Jesuit spiritual writer; b. Boulogne-sur-Mer, Jan. 22, 1882; d. Lille, Oct. 23, 1958. Plus entered the Society of Jesus at Saint-Acheul in 1899 and made his studies abroad because of the 1901 laws against religious orders in France. During his philosophical studies, his spiritual father was Germain Foch, SJ, who expounded the doctrine of incorporation into Christ that later became the core of Plus's spiritual writings. As a French army chaplain during World War I, he gave the soldiers talks that were to serve as the material for his first two books, Dieu en nous (Eng. tr., God within Us, New York, 1924), and L'Idée reparatrice (Eng. tr., Ideal of Reparation, New York, 1922). These were well received because of their style, as well as their doctrine, and were translated into other languages, as were many of his later works. For his wartime services Plus was decorated with the croix de guerre.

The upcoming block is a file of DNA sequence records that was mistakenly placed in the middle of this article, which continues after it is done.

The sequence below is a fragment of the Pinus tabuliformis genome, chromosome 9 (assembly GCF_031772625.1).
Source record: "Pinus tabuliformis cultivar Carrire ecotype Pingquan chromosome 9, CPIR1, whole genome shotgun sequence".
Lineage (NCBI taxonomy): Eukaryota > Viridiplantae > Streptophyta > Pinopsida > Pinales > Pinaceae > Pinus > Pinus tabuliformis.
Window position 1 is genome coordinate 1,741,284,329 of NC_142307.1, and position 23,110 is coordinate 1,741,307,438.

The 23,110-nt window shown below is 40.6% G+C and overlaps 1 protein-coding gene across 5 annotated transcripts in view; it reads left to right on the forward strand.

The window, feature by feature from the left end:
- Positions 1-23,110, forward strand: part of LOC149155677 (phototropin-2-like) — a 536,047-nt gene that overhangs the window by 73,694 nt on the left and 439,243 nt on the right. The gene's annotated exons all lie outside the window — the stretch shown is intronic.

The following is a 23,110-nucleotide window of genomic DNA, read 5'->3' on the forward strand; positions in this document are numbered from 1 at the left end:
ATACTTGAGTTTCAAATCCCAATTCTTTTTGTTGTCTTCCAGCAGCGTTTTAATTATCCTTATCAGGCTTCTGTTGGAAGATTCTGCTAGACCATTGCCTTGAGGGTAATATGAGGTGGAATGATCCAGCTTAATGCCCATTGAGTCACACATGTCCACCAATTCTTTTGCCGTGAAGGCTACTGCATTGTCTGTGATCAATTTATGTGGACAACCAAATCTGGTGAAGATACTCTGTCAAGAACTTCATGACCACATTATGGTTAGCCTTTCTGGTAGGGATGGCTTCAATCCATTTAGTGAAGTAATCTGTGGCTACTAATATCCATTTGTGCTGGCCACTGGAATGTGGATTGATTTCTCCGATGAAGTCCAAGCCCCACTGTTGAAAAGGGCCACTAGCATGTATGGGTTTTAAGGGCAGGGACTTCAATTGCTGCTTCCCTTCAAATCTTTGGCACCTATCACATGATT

Between the wars Plus served as professor of religion and spiritual director at the Université Catholique at Lille, except during the years 1935 to 1939 when he taught at the Institut Catholique of Paris. This was the period of his greatest literary activity, from which eventually came more than 40 books and innumerable articles. In addition to his other work, he preached and gave retreats. After spending World War II at a retreat house, Plus returned to Lille as spiritual father for the Jesuit community and remained there until his death.
In his writings Plus popularized the principal chapters of the spiritual life, constantly reemphasizing the doctrine of the Mystical Body of Christ. A synthetic résumé of his teaching is found in his Marie dans notre histoire divine (Toulouse 1932; Eng. tr., Mary in Our Soul-Life, Cincinnati, 1940).
Bibliography: m. hoehn, Catholic Authors (Newark 1948). j. juambelz, Index Bibliographicus Societatis Jesus, 4 v. (Rome 1938–53).
[f. j. bergen]